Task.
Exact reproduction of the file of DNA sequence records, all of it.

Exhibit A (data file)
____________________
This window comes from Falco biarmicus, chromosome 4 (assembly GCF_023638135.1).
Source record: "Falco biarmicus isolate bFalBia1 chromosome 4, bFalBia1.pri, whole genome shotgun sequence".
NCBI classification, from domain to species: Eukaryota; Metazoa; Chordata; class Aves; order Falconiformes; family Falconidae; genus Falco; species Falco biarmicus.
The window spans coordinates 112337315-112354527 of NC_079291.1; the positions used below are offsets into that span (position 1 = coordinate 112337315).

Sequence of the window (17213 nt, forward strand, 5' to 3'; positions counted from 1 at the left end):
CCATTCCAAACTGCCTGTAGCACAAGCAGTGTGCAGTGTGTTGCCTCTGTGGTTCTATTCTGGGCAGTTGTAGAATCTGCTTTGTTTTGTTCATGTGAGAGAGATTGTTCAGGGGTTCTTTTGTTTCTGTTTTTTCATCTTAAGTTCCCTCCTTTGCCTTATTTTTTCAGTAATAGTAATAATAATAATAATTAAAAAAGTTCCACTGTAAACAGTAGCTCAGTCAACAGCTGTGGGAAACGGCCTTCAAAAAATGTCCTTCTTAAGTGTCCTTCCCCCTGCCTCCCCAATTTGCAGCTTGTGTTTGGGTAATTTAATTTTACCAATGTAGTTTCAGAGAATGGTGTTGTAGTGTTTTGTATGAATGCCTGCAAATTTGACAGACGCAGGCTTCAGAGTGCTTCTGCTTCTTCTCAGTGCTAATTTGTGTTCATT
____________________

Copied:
This window comes from Falco biarmicus, chromosome 4 (assembly GCF_023638135.1).
Source record: "Falco biarmicus isolate bFalBia1 chromosome 4, bFalBia1.pri, whole genome shotgun sequence".
NCBI classification, from domain to species: Eukaryota; Metazoa; Chordata; class Aves; order Falconiformes; family Falconidae; genus Falco; species Falco biarmicus.
The window spans coordinates 112337315-112354527 of NC_079291.1; the positions used below are offsets into that span (position 1 = coordinate 112337315).

Sequence of the window (17213 nt, forward strand, 5' to 3'; positions counted from 1 at the left end):
CCATTCCAAACTGCCTGTAGCACAAGCAGTGTGCAGTGTGTTGCCTCTGTGGTTCTATTCTGGGCAGTTGTAGAATCTGCTTTGTTTTGTTCATGTGAGAGAGATTGTTCAGGGGTTCTTTTGTTTCTGTTTTTTCATCTTAAGTTCCCTCCTTTGCCTTATTTTTTCAGTAATAGTAATAATAATAATAATTAAAAAAGTTCCACTGTAAACAGTAGCTCAGTCAACAGCTGTGGGAAACGGCCTTCAAAAAATGTCCTTCTTAAGTGTCCTTCCCCCTGCCTCCCCAATTTGCAGCTTGTGTTTGGGTAATTTAATTTTACCAATGTAGTTTCAGAGAATGGTGTTGTAGTGTTTTGTATGAATGCCTGCAAATTTGACAGACGCAGGCTTCAGAGTGCTTCTGCTTCTTCTCAGTGCTAATTTGTGTTCATT